Last week’s wonderful guest post about the creation of a wood-meadow by Lin Hawthorne inspired me to revisit a local and rather magical meadow. I thought I would share with you a few of the reasons why, for me, it is such a special spot.
Let me start by describing it. By comparison to Lin’s lovely space, it is a much smaller plot for starters at under two acres. It is a vaguely almond shaped field which lies alongside a railway line. On the one side it is bounded by the embankment which is covered in low growing trees and shrubs, while the other is contained by a mixed hedgerow backing on to a country lane. It is wetter at one end than the other and there are a profusion of ant hills dotted throughout the space. Rabbits are frequently seen diving for cover and the peace is shattered at regular intervals by the passing of trains on the main East Coast line. I suppose this doesn’t make it sound like such a magical meadow after all, but that is where it can be misleading.
The rabbits, a pest to many farmers, are key in maintaining the sward length and encouraging the growth of flowering plants among the grasses. The damp conditions at the one end promote variation of plant species too and these conditions, combined with an unusual calcareous clay soil type which is unimproved by fertilisers, have lead to a wonderful diversity for such a small site.
Summer is undoubtedly the best time of year to visit a meadow too, as they literally hum with life in the warmer months and this meadow is no exception. It all begins in late spring when the weather begins to warm and the first flower buds open. Pale yellow Cowslips and more vibrant Buttercups are juxtaposed beautifully by the blue of Speedwells. Adder’s Tongue ferns nestle beneath the hedge, spikes of more exotic looking beauties are beginning to grow and there are insects on the wing. The most striking of course are the butterflies, Orange Tip and Brimstone joined by tiny Grizzled Skippers, a rarity round these parts. Here is the first true sign that this is indeed a special place.
Returning over the weeks that follow, those mysterious flower spikes develop and bloom, revealing their hidden beauty; Bee Orchids, Greater Twayblades and Pyramidal Orchids take to the floor. Alongside these are a plethora of other wonderful flowering plants including Yellow Rattle, Black Knapweed, Self-Heal, Purple Loosestrife, Fairy Flax, Dropwort… the list goes on.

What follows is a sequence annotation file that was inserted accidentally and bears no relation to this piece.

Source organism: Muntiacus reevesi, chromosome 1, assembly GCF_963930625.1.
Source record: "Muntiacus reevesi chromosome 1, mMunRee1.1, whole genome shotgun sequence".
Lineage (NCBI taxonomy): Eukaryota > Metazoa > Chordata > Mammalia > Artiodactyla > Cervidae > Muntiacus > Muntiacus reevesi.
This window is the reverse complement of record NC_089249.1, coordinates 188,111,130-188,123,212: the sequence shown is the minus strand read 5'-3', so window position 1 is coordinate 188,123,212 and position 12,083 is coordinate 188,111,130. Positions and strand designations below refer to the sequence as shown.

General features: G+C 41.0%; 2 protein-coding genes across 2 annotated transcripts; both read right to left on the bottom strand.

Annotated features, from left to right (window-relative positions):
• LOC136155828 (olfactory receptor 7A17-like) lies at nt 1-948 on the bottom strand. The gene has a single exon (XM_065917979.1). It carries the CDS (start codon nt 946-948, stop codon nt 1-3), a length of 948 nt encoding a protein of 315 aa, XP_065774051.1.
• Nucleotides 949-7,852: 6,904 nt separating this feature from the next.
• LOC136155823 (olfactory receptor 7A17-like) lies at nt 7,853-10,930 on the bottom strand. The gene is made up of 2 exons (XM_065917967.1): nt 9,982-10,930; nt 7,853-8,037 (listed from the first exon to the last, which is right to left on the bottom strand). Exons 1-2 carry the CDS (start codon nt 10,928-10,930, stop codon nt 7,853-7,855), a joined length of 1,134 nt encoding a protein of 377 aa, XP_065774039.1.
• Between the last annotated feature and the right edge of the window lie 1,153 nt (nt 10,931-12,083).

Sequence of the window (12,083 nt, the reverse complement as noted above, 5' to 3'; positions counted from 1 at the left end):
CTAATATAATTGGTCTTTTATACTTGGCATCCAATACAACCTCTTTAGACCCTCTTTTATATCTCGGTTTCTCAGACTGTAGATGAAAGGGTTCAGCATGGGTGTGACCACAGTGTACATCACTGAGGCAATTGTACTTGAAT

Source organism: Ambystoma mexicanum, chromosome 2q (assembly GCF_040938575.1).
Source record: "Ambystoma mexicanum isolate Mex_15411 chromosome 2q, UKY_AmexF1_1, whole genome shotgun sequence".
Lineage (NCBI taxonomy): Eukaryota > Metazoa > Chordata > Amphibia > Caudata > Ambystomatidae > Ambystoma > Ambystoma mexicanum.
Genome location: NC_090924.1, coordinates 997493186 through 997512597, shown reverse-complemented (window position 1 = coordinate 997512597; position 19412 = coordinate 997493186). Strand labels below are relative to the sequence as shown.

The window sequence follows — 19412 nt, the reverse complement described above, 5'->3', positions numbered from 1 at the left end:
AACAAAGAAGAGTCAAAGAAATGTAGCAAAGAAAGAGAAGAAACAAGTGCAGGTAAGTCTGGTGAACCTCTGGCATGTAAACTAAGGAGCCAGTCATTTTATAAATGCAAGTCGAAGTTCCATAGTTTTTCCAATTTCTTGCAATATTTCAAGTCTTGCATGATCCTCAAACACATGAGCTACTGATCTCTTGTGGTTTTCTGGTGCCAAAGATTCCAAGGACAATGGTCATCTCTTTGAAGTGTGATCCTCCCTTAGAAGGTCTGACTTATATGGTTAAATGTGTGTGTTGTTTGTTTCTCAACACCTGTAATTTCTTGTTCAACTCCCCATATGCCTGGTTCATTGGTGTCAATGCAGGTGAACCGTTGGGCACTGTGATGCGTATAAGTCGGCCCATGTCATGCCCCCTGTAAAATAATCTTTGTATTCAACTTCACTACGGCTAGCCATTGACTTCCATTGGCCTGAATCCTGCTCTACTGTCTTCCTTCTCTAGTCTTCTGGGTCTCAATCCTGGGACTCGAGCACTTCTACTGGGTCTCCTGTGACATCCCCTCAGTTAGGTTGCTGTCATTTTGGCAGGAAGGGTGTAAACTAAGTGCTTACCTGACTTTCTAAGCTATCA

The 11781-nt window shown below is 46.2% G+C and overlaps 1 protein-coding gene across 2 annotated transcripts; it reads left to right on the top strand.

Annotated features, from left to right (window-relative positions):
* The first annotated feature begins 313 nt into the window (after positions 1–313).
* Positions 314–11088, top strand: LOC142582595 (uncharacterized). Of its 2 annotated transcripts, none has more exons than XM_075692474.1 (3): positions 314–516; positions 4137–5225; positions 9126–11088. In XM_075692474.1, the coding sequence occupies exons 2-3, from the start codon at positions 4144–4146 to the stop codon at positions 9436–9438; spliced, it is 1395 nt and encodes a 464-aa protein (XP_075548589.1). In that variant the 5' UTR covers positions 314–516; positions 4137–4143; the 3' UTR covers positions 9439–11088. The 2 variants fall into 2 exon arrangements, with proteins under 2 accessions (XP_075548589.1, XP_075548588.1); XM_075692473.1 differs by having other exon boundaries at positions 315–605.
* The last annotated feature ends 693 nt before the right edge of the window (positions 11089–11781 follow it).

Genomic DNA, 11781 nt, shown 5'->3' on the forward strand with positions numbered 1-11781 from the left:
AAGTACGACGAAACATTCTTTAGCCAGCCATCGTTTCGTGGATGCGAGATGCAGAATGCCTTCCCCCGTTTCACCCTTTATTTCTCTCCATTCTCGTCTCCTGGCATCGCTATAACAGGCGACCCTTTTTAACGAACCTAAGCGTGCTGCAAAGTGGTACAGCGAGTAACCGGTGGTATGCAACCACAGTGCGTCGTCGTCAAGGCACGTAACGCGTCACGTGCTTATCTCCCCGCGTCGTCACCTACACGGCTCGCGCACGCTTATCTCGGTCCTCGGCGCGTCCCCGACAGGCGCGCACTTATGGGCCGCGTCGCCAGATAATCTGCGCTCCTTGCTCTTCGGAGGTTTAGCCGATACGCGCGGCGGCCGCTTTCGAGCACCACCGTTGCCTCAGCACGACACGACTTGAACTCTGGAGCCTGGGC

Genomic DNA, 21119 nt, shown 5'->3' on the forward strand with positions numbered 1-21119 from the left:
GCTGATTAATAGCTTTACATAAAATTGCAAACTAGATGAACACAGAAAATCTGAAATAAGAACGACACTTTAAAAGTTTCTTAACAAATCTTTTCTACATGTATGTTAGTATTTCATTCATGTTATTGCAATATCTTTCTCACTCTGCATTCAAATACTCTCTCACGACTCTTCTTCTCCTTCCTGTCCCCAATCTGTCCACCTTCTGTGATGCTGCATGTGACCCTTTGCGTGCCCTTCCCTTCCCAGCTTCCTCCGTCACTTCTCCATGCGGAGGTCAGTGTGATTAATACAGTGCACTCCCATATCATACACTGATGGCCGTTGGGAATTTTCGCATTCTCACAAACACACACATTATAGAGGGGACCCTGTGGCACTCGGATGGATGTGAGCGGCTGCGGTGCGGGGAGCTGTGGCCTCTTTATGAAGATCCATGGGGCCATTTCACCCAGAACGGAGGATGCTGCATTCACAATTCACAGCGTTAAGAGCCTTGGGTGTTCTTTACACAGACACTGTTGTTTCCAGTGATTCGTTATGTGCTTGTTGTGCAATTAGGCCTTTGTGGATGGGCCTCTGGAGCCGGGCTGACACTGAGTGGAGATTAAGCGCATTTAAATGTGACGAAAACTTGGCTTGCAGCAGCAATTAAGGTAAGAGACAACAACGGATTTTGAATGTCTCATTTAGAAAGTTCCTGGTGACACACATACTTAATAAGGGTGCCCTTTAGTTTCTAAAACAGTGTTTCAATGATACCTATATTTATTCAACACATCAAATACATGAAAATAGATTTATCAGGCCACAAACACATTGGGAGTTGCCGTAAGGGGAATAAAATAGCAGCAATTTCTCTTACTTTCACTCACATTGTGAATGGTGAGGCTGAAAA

Indeed there are plenty of insects too and the butterfly numbers have multiplied. Now there are Meadow Browns and Ringlets so plentiful that with every step you flush up two or three. They are joined by Large and Small Skippers, showier Gatekeepers, and my personal favourites; Marbled Whites. They aren’t the only insects of course; Picture Winged Flies wave at one another on plant leaves while Crickets and Grasshoppers scratch their chorus, hoverflies galore hang round every bloom and masses of bumblebees add their dulcet tones to the buzz in the meadow. Chiffchaff, Chaffinch and Whitethroat sing from the railway embankment too.
Suddenly this tiny patch of land is humming with life, brimming with colour and as tranquil as you could wish, even when a train roars past!
Of course, being such a haven for so many species it has not gone unnoticed. It is designated an SSSI and is managed by the Wildlife Trust for Bedfordshire, Cambridgeshire and Northamptonshire who do a fantastic job in conserving it for future generations. I am of course talking of the perhaps slightly misnamed Woodwalton Marsh if you hadn’t already guessed. If you haven’t been there, I recommend you drop in and now is as good a time as any with the meadow in full bloom and the butterflies fluttering between the flowers.